At the ALS Therapy Development Institute (ALS TDI), our goal is to make sure that effective treatments for ALS make it from the lab to the clinic – whether they originated from our research or some else’s. While our major focus is on the invention of completely new ALS treatments, we also allocate some time and resources toward investigating the validity of promising results found in experiments by other researchers and companies. This is the second the series of blogs about drugs invented by others that we’ve validated at ALS TDI.
If you follow ALS research closely, you will often hear a lot about the protein superoxide dismutase-1, often abbreviated as SOD1. A mutation in the gene responsible for producing this protein, which is essential for the healthy function of human cells, is a known cause of many cases of familial ALS. There is also evidence, although it is somewhat controversial, that it may contribute to some cases of sporadic ALS as well.
AP-101 is a monoclonal antibody that targets the “misfolded” SOD1 protein produced by this mutated gene. Antibodies are proteins that are normally produced by the immune system and bind to and neutralize foreign pathogens – like disease-causing bacteria and viruses – in the body. A monoclonal antibody is an antibody produced by a cloned immune cell. They can be designed to bind to a specific protein – in the case of AP-101, misfolded SOD1 proteins in motor neurons.
AP-101 was developed by Neurimmune, a Swiss drug developer also behind Aducanumab, an Alzheimer’s drug currently in phase 3 trials with Biogen. Aducanumab is another monoclonal antibody that similarly targets a misfolded protein, in this case called “amyloid beta,” that is suspected to be a cause of that neurogenerative disease.
It was news of this drug’s development that attracted the attention ALS TDI’s Chief Scientific Officer, Dr. Fernando Vieira, who became interested when he discovered that the company had also performed preclinical tests with a similar monoclonal antibody drug targeting the SOD1 protein. He reached out directly to the company.
“I emailed to them and I said, this seems like a good idea,” he recalls, “I’m really interested in trying to understand misfolded SOD1. Is there something that lab can do to help your group understand whether or not this will be effective for ALS? And they said, ‘yes.’”
This led to a collaboration between ALS TDI and Neurimmune that lasted several years and helped move AP-101 from the laboratory into the clinic.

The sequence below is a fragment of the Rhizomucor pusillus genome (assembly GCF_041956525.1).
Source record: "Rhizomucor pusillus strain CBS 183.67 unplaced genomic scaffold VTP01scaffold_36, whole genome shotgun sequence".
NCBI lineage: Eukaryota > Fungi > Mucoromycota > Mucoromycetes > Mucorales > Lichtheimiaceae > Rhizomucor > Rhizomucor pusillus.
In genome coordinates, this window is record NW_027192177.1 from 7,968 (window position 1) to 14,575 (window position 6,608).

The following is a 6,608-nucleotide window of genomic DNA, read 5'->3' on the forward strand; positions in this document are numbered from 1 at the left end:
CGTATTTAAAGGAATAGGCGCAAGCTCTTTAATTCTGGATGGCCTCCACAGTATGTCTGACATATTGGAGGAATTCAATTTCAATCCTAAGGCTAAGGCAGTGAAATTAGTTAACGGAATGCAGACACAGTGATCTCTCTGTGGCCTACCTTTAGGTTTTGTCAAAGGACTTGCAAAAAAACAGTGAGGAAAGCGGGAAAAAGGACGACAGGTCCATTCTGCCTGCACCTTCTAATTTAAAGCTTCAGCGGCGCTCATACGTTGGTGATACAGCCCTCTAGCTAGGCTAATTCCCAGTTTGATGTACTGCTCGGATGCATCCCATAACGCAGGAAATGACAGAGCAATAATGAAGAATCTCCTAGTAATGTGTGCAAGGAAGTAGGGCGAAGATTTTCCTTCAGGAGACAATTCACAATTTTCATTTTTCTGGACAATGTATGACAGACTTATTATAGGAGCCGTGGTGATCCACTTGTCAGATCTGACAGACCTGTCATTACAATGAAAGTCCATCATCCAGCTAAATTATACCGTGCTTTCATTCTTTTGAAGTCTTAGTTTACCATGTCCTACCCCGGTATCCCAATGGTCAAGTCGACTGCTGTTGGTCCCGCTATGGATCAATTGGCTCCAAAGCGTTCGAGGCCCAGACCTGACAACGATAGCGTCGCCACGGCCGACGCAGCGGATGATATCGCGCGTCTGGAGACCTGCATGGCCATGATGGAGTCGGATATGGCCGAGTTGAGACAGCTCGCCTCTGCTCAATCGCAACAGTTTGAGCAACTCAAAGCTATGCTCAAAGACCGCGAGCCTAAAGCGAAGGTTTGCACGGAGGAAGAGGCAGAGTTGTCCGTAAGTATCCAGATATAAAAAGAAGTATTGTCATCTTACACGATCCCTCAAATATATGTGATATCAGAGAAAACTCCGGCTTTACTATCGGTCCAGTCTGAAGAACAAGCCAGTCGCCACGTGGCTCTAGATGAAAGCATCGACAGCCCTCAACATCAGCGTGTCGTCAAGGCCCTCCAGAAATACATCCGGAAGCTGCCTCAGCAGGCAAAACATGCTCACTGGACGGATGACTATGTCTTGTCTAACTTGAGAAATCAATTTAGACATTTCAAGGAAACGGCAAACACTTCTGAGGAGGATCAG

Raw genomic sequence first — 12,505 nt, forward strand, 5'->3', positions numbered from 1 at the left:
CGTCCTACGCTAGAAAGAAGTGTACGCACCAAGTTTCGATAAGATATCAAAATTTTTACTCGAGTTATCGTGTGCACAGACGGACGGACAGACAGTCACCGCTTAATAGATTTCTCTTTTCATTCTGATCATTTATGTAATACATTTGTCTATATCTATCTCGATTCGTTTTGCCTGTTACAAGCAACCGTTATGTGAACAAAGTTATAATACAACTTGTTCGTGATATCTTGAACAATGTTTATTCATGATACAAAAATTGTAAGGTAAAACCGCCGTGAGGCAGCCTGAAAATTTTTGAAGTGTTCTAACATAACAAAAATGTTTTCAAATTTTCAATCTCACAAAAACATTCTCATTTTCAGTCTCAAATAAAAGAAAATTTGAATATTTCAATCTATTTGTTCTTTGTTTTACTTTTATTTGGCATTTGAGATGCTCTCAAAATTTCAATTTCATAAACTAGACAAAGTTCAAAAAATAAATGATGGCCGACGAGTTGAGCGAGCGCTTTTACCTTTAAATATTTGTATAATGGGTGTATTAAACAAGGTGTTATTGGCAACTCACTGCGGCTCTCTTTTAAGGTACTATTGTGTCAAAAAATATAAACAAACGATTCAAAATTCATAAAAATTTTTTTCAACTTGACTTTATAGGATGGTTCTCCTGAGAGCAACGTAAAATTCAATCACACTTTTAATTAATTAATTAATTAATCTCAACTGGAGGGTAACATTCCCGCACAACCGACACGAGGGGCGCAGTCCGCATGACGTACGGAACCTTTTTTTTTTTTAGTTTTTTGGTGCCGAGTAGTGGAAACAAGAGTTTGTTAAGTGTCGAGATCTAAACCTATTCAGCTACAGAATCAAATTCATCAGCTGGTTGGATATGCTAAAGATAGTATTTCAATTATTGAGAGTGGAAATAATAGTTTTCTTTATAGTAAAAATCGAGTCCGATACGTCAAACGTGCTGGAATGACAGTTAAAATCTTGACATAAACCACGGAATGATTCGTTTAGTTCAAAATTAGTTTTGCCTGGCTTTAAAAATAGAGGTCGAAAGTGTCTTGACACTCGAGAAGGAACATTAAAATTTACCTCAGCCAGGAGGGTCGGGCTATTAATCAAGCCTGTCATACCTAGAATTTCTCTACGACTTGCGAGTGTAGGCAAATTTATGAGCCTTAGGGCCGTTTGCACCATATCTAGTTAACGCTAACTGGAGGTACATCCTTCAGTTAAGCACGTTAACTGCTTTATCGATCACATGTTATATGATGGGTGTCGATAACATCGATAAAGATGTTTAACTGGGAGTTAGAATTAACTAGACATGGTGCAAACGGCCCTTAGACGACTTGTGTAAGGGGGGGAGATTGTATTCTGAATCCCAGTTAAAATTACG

“ALS is a devastating neuromuscular disease, and there is an urgent need for new and effective therapies that can slow or stop its progression,” said Dr. Jan Grimm, the CSO of Neurimmune, in a press release at the time. “Our human antibodies are directed against pathologically misfolded SOD1 and the selected lead candidate shows marked efficacy in independent ALS animal models. We believe that there is significant potential for this therapeutic approach for ALS and are enthusiastic to jointly advancing the program towards clinical development together with ALS TDI.”
ALS TDI scientists began testing AP-101 in a SOD1 mouse model of ALS in 2013. Preclinical work conducted by Neurimmune prior to the collaboration showed evidence of a reduction in muscle atrophy, better motor function, and a longer lifespan in mice given the treatment. ALS TDI spent the next three years rigorously testing the drug in our own laboratory to confirm these results. This led to ALS TDI scientists eventually publishing two papers in collaboration with Neurimmune confirming the drug’s effectiveness in mice – we found the treatment delayed the onset of disease symptoms, extended the survival of the mice and reduced the overall aggregation of misfolded SOD1 and motor neuron degeneration.
In late 2016, Neurimmune joined with the venture capital firm TVM Life Science Ventures VII to form AL-S Pharma AG, a special purpose company to advance AP-101 into clinical trials. A phase one clinical trial enrolled its first patients in late 2019 and is continuing to recruit.
To find out more about AP-101 and see updates of the trial, click here. To learn more about other drugs we’ve validated, see our last blog about Copper ATSM.